• Inbound traffic throttling—Acceptance of off-net to on-net traffic can be controlled to assure availability for on-net or preferred off-net traffic. Off-net sources can be throttled based on maximum simultaneous calls, call minutes per day, or call count per day. Once the throttle criterion has been exceeded, additional call requests are rejected. This provides a convenient mechanism to prevent off-net flooding of on-net resources.
  • Load balancing—When multiple routes with the same priority are selected, optional load balancing among their associated destinations can be performed. Routes associated with the least loaded devices can be selected first.
  • Network partitioning—Multiple partitions may be created using associations. Each association contains a list of devices. Calls to and from members of an association are subject to rules. These rules permit: association members to call members of other associations; association members to be called by members of other associations; association members to call.
  • Transaction based trace logging—Transaction based logging is controlled using the Command Line Interface (CLI) available on default port 11000. Connecting to this port with a terminal utility provides a set of commands to view statistical data and control tracing. ANI, DNIS, route, gatekeeper, endpoint, hunt group, or customer may trigger route transaction tracing to a log file.
  • Route detail records—The XRE 58″ can be configured to write Route Detail Records (RDRs) for each route request received from a XCI. RDRs are produced for all route attempts, even those resulting in failure. RDRs are written to a local file named “rdr.cdf”, records in this file are comma-delimited format where each record is written in an ordered sequence of fields separated by commas and the record is terminated with a new-line character. The maximum size of this file is configurable, when reached, the file is renamed and a new file is created. Proper management of these RDR files helps prevent system problems and loss of billable information.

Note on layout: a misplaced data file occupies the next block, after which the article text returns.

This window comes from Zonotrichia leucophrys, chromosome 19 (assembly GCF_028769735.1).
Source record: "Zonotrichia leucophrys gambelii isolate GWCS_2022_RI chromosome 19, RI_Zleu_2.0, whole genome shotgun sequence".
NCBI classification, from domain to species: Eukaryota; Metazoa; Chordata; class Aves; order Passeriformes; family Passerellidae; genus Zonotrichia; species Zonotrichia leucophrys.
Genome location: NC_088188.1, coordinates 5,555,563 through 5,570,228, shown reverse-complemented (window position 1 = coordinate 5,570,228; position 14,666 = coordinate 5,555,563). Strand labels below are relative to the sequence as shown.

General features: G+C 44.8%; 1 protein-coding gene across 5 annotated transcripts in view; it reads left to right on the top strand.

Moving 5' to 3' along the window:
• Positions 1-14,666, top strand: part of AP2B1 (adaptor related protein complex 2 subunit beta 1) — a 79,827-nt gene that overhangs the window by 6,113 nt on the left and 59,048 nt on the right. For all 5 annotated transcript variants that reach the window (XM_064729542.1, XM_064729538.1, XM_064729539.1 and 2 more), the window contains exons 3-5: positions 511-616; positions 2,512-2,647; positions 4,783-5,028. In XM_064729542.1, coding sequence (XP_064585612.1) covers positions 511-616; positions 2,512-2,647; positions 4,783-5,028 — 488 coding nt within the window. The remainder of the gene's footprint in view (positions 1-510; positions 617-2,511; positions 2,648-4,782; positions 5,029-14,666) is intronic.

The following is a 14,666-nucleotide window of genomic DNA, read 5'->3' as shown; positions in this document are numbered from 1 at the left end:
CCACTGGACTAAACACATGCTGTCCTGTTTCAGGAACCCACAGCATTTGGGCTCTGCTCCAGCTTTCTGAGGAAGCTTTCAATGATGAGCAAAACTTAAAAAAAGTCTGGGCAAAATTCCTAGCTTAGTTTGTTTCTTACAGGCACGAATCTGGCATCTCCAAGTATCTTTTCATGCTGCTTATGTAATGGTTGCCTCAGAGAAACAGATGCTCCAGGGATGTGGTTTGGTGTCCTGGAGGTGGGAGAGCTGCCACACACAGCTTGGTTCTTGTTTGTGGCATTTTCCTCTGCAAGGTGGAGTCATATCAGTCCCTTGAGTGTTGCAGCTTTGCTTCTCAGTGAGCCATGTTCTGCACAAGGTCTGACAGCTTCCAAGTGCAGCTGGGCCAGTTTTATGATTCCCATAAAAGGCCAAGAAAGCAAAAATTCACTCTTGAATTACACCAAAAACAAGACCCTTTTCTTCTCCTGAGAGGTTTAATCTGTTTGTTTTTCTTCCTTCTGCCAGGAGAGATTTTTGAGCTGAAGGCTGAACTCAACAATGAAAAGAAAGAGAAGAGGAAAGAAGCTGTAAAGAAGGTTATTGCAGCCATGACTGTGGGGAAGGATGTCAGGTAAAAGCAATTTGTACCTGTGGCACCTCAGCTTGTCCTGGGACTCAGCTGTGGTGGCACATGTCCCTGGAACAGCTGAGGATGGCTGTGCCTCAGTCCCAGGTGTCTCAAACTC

• The methods and systems described herein can be performed in software on general purpose computers, servers, or other processors, with appropriate magnetic, optical or other storage that is part of the computer or server or connected thereto, such as with a bus. The processes can also be carried out in whole or in part in a combination of hardware and software, such as with application specific integrated circuits. The software can be stored in one or more computers, servers, or other appropriate devices, and can also be kept on a removable storage media, such as a magnetic or optical disks. Furthermore, the engines, managers, modules, and other apparatus and methods described herein can be implemented using as a Software Development Kit (SDK), an API, as middleware, and combinations thereof.
  • It should be appreciated that various embodiments of the claimed invention are directed to subsets and substeps of the techniques disclosed herein. Further, the terms and expressions employed herein are used as terms of description and not of limitation, and there is no intention, in the use of such terms and expressions, of excluding any equivalents of the features shown and described or portions thereof, but it is recognized that various modifications are possible within the scope of the embodiments of the invention claimed. Accordingly, what is desired to be secured by Letters Patent is the embodiments of the invention as defined and differentiated in the following claims, including all equivalents.

Claims (21)

1. A telephony system comprising
a server adapted to interface with a client application which is adapted to interface with a first communication device,
the server comprising a route engine, a web server interface, and a registration module, wherein the route engine is adapted to exchange provisioning data with the client application and initiate a VoIP communication route between the first communication device and a second communication device in response to the provisioning data, the second communication device adapted to exchange voice over internet protocol (VoIP) data with the first communication device.
2. The telephony system of claim 1 wherein the server is configured such that data transmitted through the VoIP communication route is isolated from the server.
3. The telephony system of claim 1 wherein the route engine is adapted to accommodate at least 8,000 route requests per second.
4. The telephony system of claim 1 wherein registration module is a Session Initiated Protocol (SIP) registration and redirection server module.
5. The telephony system of claim 1 wherein the provisioning data includes an address associated with the second communication device.
6. The server of claim 1 further comprising a route manager in electronic communication with the route engine and a provisioning database.
7. A telephony system adapted for initiating VoIP data exchange between a plurality of end users, the system comprising
a server adapted to interface with a client application adapted to interface with at least one communication device, the communication device associated with one of the plurality of end users, and